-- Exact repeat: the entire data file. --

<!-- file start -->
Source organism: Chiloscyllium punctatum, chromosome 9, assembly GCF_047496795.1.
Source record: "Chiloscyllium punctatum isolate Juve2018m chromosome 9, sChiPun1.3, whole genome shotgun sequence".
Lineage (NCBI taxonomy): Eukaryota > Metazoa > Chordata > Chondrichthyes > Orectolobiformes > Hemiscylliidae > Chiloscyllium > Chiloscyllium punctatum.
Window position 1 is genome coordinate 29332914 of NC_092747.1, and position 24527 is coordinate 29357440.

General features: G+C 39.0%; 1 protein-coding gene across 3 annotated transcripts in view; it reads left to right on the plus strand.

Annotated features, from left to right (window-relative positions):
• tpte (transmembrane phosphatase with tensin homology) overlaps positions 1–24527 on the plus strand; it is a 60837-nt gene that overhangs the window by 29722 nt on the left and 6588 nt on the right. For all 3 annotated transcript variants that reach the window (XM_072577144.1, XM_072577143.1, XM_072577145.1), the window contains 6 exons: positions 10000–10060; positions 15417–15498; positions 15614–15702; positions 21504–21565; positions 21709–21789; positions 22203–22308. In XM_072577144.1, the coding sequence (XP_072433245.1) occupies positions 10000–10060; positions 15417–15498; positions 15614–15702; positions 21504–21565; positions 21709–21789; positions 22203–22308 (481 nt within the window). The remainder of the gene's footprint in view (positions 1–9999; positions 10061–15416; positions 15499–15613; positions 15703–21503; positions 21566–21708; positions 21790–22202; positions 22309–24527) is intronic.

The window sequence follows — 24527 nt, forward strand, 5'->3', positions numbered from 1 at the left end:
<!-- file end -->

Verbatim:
Source organism: Chiloscyllium punctatum, chromosome 9, assembly GCF_047496795.1.
Source record: "Chiloscyllium punctatum isolate Juve2018m chromosome 9, sChiPun1.3, whole genome shotgun sequence".
Lineage (NCBI taxonomy): Eukaryota > Metazoa > Chordata > Chondrichthyes > Orectolobiformes > Hemiscylliidae > Chiloscyllium > Chiloscyllium punctatum.
Window position 1 is genome coordinate 29332914 of NC_092747.1, and position 24527 is coordinate 29357440.

General features: G+C 39.0%; 1 protein-coding gene across 3 annotated transcripts in view; it reads left to right on the plus strand.

Annotated features, from left to right (window-relative positions):
• tpte (transmembrane phosphatase with tensin homology) overlaps positions 1–24527 on the plus strand; it is a 60837-nt gene that overhangs the window by 29722 nt on the left and 6588 nt on the right. For all 3 annotated transcript variants that reach the window (XM_072577144.1, XM_072577143.1, XM_072577145.1), the window contains 6 exons: positions 10000–10060; positions 15417–15498; positions 15614–15702; positions 21504–21565; positions 21709–21789; positions 22203–22308. In XM_072577144.1, the coding sequence (XP_072433245.1) occupies positions 10000–10060; positions 15417–15498; positions 15614–15702; positions 21504–21565; positions 21709–21789; positions 22203–22308 (481 nt within the window). The remainder of the gene's footprint in view (positions 1–9999; positions 10061–15416; positions 15499–15613; positions 15703–21503; positions 21566–21708; positions 21790–22202; positions 22309–24527) is intronic.

The window sequence follows — 24527 nt, forward strand, 5'->3', positions numbered from 1 at the left end: